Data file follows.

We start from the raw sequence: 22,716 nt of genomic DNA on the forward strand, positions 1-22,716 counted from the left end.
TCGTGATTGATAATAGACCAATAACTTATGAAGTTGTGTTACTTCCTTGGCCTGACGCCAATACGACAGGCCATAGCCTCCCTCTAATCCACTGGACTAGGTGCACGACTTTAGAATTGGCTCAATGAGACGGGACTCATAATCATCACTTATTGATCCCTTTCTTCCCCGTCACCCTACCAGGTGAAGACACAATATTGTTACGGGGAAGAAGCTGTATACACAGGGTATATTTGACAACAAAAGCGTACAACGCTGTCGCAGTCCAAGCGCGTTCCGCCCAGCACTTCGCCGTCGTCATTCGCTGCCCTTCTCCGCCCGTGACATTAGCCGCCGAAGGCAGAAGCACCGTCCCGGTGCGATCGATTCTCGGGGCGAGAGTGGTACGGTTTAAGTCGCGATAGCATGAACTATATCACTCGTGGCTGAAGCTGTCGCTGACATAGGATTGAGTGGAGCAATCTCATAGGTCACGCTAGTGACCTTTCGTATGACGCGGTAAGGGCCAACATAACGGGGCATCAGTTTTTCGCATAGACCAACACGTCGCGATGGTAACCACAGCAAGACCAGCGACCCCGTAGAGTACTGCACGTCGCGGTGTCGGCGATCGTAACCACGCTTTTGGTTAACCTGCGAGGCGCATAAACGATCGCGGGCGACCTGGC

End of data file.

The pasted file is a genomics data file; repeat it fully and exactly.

We start from the raw sequence: 22,716 nt of genomic DNA on the forward strand, positions 1-22,716 counted from the left end.
TCGTGATTGATAATAGACCAATAACTTATGAAGTTGTGTTACTTCCTTGGCCTGACGCCAATACGACAGGCCATAGCCTCCCTCTAATCCACTGGACTAGGTGCACGACTTTAGAATTGGCTCAATGAGACGGGACTCATAATCATCACTTATTGATCCCTTTCTTCCCCGTCACCCTACCAGGTGAAGACACAATATTGTTACGGGGAAGAAGCTGTATACACAGGGTATATTTGACAACAAAAGCGTACAACGCTGTCGCAGTCCAAGCGCGTTCCGCCCAGCACTTCGCCGTCGTCATTCGCTGCCCTTCTCCGCCCGTGACATTAGCCGCCGAAGGCAGAAGCACCGTCCCGGTGCGATCGATTCTCGGGGCGAGAGTGGTACGGTTTAAGTCGCGATAGCATGAACTATATCACTCGTGGCTGAAGCTGTCGCTGACATAGGATTGAGTGGAGCAATCTCATAGGTCACGCTAGTGACCTTTCGTATGACGCGGTAAGGGCCAACATAACGGGGCATCAGTTTTTCGCATAGACCAACACGTCGCGATGGTAACCACAGCAAGACCAGCGACCCCGTAGAGTACTGCACGTCGCGGTGTCGGCGATCGTAACCACGCTTTTGGTTAACCTGCGAGGCGCATAAACGATCGCGGGCGACCTGGC